First the old TWA Terminal at JFK and now the Chrysler Building? Is it just us, or is everything being converted into a hotel these days? And is that necessarily a bad thing?
New York City’s landmark Chrysler Building, which is being bought for about a fifth of what it last sold for, could ultimately be transformed from an aging office tower into a hotel.
Aby Rosen’s RFR Holding LLC and Austrian real estate firm Signa Holding GmbH last week agreed to purchase the 77-story skyscraper near Grand Central Terminal for $151 million, significantly below the $800 million the Abu Dhabi Investment Council paid in 2008 for a 90 percent stake, according to a person with knowledge of the matter.
Rosen said in an email Tuesday that he would consider converting the tower into a hotel.
Scott Rechler’s RXR Realty, which lost the bidding with an offer of about $150 million, had looked at turning the tower into a mixed-use property that would have included a hotel, according to the person, who wasn’t authorized to speak because the matter is private.
A spokesman for RXR Realty declined to comment, while a representative for Signa didn’t immediately respond to a message seeking comment.
The Chrysler Building, completed in 1930 in Art Deco style, would probably require millions of dollars in improvements, no matter what the new owners do with it. Keeping it as an office building would be a risky proposition at a time when New York tenants have been favoring new, amenity-packed skyscrapers at Hudson Yards on the far west side and the World Trade Center downtown.
It could cost between $150 million and $250 million to make the necessary upgrades, the person said.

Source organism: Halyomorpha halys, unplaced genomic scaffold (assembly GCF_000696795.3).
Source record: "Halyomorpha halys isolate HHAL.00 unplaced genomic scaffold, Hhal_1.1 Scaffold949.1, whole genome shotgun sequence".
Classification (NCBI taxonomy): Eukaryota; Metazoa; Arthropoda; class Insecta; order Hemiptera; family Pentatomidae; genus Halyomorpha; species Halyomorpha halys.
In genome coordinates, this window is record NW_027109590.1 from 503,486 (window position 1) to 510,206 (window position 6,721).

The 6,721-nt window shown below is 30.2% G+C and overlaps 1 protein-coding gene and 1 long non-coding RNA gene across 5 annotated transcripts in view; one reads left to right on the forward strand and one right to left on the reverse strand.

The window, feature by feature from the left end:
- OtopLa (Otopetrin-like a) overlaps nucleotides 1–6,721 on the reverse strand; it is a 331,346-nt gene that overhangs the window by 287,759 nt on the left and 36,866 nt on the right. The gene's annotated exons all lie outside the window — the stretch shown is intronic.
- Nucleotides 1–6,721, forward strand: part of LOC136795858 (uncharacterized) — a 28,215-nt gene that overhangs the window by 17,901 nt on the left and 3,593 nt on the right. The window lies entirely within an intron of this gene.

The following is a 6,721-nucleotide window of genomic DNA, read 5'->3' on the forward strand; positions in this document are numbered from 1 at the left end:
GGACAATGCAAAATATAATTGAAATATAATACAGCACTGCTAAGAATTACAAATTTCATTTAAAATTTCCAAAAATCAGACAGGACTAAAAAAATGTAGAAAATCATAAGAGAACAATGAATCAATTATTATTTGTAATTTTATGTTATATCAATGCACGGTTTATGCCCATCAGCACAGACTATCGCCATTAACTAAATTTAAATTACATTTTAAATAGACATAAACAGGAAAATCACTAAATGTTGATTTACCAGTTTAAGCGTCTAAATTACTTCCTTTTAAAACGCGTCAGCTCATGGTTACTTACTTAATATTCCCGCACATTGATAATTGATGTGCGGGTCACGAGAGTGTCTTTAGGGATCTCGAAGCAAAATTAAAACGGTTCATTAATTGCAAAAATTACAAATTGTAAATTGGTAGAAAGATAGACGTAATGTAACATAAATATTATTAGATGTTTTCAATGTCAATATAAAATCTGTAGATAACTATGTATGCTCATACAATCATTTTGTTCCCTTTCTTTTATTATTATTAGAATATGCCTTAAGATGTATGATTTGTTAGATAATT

“It’s a magnificent building with uninterrupted views from the high floors but changing use is not without issues,” Lawrence Wolfe, co-head of the lodging capital markets group at Newmark Knight Frank, said in an email.
The large floor plates favored by office tenants can pose design challenges when converting to other uses, while the landmarked lobby could make it difficult to create a dedicated entrance for hotel guests.
Adding to the new owners’ expenses is an increasingly costly ground lease. The land under the Chrysler Building is owned by Cooper Union, which last year raised the annual fee to $32.5 million from $7.75 million, according to the school’s financial statements. The rent will jump to $41 million in 2028 and $55 million in 2038.
The tower is also losing about $20 million a year and has around 400,000 square feet of space that’s either available or opening up in the next year, not to mention annual operating expenses of $15 million, the person said. The average rent in the building is in the $50-a-square-foot range, according to the person, less than half of the average asking rent at Hudson Yards.
RXR Realty is part of a team that plans to transform the nearby Grand Hyatt New York, the hotel that launched Donald Trump’s career as a real estate developer, into a new 2 million-square-foot tower with offices, retail and lodging. The team also includes developer TF Cornerstone and MSD Partners LP, the investment firm that manages money for Michael Dell and his family.
–With assistance from Patrick Clark.
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Photo credit: New York City’s landmark Chrysler Building could ultimately be transformed from an aging office tower into a hotel. Michael Nagle / Bloomberg